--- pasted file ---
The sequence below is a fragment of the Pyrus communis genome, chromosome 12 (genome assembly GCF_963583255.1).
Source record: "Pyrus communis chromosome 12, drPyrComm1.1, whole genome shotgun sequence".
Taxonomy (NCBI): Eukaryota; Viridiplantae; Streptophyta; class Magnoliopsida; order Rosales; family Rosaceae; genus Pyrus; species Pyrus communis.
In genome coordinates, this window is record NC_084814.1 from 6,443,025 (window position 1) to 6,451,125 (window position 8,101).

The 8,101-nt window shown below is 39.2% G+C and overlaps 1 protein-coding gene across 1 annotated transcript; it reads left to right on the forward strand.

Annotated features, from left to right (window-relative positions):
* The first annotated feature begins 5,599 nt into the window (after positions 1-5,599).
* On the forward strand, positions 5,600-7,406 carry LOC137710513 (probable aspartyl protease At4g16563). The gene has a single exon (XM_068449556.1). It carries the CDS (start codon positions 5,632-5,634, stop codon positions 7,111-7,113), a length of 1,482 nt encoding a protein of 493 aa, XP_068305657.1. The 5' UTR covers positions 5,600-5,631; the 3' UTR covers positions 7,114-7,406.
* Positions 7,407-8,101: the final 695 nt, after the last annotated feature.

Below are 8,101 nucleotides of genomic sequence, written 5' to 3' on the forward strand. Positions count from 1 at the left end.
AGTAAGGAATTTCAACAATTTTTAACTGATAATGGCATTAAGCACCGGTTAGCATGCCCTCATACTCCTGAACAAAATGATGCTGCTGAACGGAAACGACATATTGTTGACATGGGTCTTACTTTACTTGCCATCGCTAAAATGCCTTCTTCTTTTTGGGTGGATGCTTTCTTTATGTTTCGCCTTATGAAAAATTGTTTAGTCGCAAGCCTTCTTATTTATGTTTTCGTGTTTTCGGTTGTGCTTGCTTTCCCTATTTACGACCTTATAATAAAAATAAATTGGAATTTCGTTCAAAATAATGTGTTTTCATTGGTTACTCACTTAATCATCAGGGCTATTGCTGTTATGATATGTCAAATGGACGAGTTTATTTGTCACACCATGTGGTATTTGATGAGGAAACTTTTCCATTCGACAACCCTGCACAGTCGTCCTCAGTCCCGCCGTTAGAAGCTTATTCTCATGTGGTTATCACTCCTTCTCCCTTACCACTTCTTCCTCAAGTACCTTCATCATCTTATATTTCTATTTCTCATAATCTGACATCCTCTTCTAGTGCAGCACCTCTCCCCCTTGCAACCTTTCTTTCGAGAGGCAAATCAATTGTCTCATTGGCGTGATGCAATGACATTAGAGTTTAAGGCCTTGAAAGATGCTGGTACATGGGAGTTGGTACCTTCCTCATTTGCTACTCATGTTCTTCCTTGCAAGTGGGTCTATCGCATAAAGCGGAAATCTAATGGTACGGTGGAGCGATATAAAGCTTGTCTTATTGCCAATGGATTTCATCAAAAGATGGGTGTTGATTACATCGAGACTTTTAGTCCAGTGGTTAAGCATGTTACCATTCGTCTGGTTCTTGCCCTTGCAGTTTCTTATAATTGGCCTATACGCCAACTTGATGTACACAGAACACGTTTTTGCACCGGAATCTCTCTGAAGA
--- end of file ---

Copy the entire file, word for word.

The sequence below is a fragment of the Pyrus communis genome, chromosome 12 (genome assembly GCF_963583255.1).
Source record: "Pyrus communis chromosome 12, drPyrComm1.1, whole genome shotgun sequence".
Taxonomy (NCBI): Eukaryota; Viridiplantae; Streptophyta; class Magnoliopsida; order Rosales; family Rosaceae; genus Pyrus; species Pyrus communis.
In genome coordinates, this window is record NC_084814.1 from 6,443,025 (window position 1) to 6,451,125 (window position 8,101).

The 8,101-nt window shown below is 39.2% G+C and overlaps 1 protein-coding gene across 1 annotated transcript; it reads left to right on the forward strand.

Annotated features, from left to right (window-relative positions):
* The first annotated feature begins 5,599 nt into the window (after positions 1-5,599).
* On the forward strand, positions 5,600-7,406 carry LOC137710513 (probable aspartyl protease At4g16563). The gene has a single exon (XM_068449556.1). It carries the CDS (start codon positions 5,632-5,634, stop codon positions 7,111-7,113), a length of 1,482 nt encoding a protein of 493 aa, XP_068305657.1. The 5' UTR covers positions 5,600-5,631; the 3' UTR covers positions 7,114-7,406.
* Positions 7,407-8,101: the final 695 nt, after the last annotated feature.

Below are 8,101 nucleotides of genomic sequence, written 5' to 3' on the forward strand. Positions count from 1 at the left end.
AGTAAGGAATTTCAACAATTTTTAACTGATAATGGCATTAAGCACCGGTTAGCATGCCCTCATACTCCTGAACAAAATGATGCTGCTGAACGGAAACGACATATTGTTGACATGGGTCTTACTTTACTTGCCATCGCTAAAATGCCTTCTTCTTTTTGGGTGGATGCTTTCTTTATGTTTCGCCTTATGAAAAATTGTTTAGTCGCAAGCCTTCTTATTTATGTTTTCGTGTTTTCGGTTGTGCTTGCTTTCCCTATTTACGACCTTATAATAAAAATAAATTGGAATTTCGTTCAAAATAATGTGTTTTCATTGGTTACTCACTTAATCATCAGGGCTATTGCTGTTATGATATGTCAAATGGACGAGTTTATTTGTCACACCATGTGGTATTTGATGAGGAAACTTTTCCATTCGACAACCCTGCACAGTCGTCCTCAGTCCCGCCGTTAGAAGCTTATTCTCATGTGGTTATCACTCCTTCTCCCTTACCACTTCTTCCTCAAGTACCTTCATCATCTTATATTTCTATTTCTCATAATCTGACATCCTCTTCTAGTGCAGCACCTCTCCCCCTTGCAACCTTTCTTTCGAGAGGCAAATCAATTGTCTCATTGGCGTGATGCAATGACATTAGAGTTTAAGGCCTTGAAAGATGCTGGTACATGGGAGTTGGTACCTTCCTCATTTGCTACTCATGTTCTTCCTTGCAAGTGGGTCTATCGCATAAAGCGGAAATCTAATGGTACGGTGGAGCGATATAAAGCTTGTCTTATTGCCAATGGATTTCATCAAAAGATGGGTGTTGATTACATCGAGACTTTTAGTCCAGTGGTTAAGCATGTTACCATTCGTCTGGTTCTTGCCCTTGCAGTTTCTTATAATTGGCCTATACGCCAACTTGATGTACACAGAACACGTTTTTGCACCGGAATCTCTCTGAAGA